In the wake of the London Interbank Offered Rate (LIBOR) scandal that cost Barclays Bank 290 million pounds ($455m) in fines and the bank’s CEO and chairman their jobs, world financial leaders are calling for reforms to the interest rate system that affects $800 trillion worth of financial instruments. Sir Mervyn King, governor of the Bank of England, has written to fellow central bankers that it is “very clear that radical reforms of the LIBOR system are needed.” US Treasury Secretary Timothy Geithner echoed the sentiment and called for a multi-national effort to clean up the system by which the world’s largest banks set the benchmark interests rates at which they lend to each other.
LIBOR is the rate set each day by a panel of eighteen banks that estimate the interest they would have to pay to borrow money from other banks, which in turn affects rates for all borrowers and investors. To set the rate, the panel excludes the top four and the bottom four rate estimates from the eighteen banks and then averages the remaining ten. But what has long been assumed to be an honest system increasingly appears fatally flawed. Very small changes in the rate have the potential to result in differences in daily profits or losses in the millions of dollars for banks, providing the banks a great temptation to cheat. Emerging reports, detailing brazen disregard for the rules, describe a system where lying and rigging is so ingrained as to be outwardly flaunted. Barclays traders reportedly used email and other records to joke and offer favors in exchange for rate manipulations without even an attempt at secrecy.
As details continue to emerge, consensus in the financial world is that several other leading world banks will also be exposed for wrongdoing as well, with at least twenty other banks currently facing investigations or lawsuits. The US Commodity Futures Trading Commission, which brought the original charges against Barclays, claims that Barclays traders “coordinated with and aided and abetted traders at other banks.”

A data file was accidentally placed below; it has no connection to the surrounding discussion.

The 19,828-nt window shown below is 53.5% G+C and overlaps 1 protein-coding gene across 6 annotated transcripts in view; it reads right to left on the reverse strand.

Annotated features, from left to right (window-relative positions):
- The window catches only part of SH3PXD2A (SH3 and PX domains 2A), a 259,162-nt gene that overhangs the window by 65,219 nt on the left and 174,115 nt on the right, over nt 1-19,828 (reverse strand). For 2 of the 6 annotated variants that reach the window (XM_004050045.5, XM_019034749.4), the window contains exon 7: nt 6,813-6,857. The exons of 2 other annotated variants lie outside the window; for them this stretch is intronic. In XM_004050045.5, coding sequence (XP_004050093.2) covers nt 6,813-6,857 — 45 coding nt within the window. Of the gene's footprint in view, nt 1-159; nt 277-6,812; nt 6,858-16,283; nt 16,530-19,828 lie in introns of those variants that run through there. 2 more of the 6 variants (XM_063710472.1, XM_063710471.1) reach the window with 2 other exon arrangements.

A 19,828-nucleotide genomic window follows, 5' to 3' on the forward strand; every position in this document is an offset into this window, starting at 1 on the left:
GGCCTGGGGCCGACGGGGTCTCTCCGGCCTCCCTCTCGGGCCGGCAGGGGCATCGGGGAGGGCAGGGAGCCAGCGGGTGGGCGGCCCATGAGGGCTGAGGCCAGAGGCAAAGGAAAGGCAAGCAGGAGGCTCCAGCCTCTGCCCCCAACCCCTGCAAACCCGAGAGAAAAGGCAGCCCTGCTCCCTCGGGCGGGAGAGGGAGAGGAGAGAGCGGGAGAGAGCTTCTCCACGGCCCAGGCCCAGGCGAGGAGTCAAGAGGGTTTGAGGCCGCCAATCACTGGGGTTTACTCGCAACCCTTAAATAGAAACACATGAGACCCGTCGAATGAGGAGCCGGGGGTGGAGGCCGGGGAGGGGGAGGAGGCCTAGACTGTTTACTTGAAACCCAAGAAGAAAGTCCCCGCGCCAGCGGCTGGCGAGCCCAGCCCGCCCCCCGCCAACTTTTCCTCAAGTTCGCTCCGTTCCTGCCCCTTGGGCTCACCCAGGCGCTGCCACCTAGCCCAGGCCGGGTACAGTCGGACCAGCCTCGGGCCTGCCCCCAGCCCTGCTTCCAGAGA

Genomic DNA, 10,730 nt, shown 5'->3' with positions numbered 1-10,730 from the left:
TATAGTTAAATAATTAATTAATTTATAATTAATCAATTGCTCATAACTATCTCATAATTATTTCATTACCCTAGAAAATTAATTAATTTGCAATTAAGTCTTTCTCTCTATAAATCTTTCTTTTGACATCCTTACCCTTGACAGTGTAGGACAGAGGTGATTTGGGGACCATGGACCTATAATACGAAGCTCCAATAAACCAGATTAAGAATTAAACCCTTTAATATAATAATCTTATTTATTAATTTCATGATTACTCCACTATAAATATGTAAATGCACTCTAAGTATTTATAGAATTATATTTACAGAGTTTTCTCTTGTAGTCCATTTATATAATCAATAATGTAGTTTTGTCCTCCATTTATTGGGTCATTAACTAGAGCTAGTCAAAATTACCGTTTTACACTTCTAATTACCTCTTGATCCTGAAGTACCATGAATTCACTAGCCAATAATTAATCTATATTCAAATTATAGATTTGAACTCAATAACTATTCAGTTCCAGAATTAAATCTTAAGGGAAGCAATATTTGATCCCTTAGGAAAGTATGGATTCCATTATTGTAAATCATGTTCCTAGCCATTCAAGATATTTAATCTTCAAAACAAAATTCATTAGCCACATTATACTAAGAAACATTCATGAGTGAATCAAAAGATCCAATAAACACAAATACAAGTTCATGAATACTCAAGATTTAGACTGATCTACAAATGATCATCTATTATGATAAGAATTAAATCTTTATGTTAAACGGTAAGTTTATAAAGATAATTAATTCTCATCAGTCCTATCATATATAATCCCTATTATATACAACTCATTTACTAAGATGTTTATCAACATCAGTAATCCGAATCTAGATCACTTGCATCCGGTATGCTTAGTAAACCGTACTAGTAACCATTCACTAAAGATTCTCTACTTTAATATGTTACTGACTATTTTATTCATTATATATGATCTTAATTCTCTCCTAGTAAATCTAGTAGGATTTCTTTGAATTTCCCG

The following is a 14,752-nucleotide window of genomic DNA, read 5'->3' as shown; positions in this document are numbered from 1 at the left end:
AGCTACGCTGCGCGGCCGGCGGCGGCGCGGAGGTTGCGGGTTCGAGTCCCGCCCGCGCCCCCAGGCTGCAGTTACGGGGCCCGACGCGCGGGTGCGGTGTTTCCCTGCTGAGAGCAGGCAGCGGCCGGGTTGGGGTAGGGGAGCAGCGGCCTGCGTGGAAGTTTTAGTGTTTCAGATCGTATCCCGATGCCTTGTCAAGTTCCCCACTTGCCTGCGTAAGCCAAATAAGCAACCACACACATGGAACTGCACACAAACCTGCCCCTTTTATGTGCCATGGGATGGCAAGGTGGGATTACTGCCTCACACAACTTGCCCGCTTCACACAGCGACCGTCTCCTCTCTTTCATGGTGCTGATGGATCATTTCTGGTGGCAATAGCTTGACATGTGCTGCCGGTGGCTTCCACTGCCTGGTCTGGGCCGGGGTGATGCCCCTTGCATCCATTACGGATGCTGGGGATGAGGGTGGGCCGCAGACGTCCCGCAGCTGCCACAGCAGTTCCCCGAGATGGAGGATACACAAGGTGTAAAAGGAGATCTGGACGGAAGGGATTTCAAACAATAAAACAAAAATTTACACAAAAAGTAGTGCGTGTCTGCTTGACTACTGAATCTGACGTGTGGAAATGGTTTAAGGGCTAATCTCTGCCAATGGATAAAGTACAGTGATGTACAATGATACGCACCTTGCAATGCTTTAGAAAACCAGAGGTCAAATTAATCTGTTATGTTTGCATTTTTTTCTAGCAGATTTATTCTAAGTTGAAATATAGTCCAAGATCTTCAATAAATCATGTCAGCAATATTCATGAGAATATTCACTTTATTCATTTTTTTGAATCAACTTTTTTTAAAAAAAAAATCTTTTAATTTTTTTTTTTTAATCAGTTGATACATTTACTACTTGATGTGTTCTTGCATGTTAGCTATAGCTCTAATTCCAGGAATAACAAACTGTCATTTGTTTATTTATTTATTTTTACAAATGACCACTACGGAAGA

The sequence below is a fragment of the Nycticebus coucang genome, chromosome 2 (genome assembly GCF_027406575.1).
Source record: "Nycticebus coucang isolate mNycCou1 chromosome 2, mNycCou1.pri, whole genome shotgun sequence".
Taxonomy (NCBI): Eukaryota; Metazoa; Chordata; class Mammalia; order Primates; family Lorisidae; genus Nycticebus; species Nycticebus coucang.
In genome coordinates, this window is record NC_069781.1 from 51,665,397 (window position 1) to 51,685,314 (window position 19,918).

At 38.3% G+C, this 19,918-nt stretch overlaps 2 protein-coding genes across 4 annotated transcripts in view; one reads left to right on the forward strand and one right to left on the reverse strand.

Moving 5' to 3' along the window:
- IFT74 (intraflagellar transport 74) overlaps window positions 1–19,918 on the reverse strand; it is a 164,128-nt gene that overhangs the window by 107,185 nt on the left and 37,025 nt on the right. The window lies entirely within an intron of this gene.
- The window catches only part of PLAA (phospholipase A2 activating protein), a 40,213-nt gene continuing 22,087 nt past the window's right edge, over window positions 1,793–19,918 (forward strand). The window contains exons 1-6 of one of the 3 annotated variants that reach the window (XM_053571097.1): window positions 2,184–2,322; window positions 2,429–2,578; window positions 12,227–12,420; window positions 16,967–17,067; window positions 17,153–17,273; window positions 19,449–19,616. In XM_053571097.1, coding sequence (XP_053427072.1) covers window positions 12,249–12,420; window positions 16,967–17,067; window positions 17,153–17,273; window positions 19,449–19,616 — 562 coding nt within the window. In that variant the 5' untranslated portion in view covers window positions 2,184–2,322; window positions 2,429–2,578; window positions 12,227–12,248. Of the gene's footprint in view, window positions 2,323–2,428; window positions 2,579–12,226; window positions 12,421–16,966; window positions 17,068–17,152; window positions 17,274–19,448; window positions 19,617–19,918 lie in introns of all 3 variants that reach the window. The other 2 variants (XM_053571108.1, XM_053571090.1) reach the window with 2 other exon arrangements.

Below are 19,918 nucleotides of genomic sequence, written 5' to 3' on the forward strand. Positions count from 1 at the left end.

And while the scandal has only recently gained international publicity and brought calls for reform, some industry insiders claim rate manipulations are not a new phenomenon at all. “Fifteen years ago the word was that LIBOR was being rigged. It was one of those well kept secrets, but the regulator was asleep, the Bank of England didn’t care and…[the banks participating were] happy with the reference prices,” says one insider. Indeed, even when officials at the Bank of England and the Federal Reserve Bank of New York learned that banks might have been submitting false rates in 2008 they failed to take action to stop ongoing illegal actions.
Now that the world has caught on, those regulators have woken up, with leaders calling for an overhaul of the entire system as lawsuits pile up and authorities contemplate criminal charges. Some financial experts hope to tie the rate to calculable market transactions rather than continue with the current system that is essentially based on subjective assessments. Governor King hopes to discuss this and other possible fixes with the Economic Consultative Committee in September. In the meantime, banks will scramble to defend against what some estimate may cost the banks tens of billions of dollars in civil suits as corporations, investors, and other affected groups seek to recover losses they suffered as a result of the falsified interest rates.
Thomas Scott is a rising third year law student at the University of Denver and a Publishing Editor on The View From Above.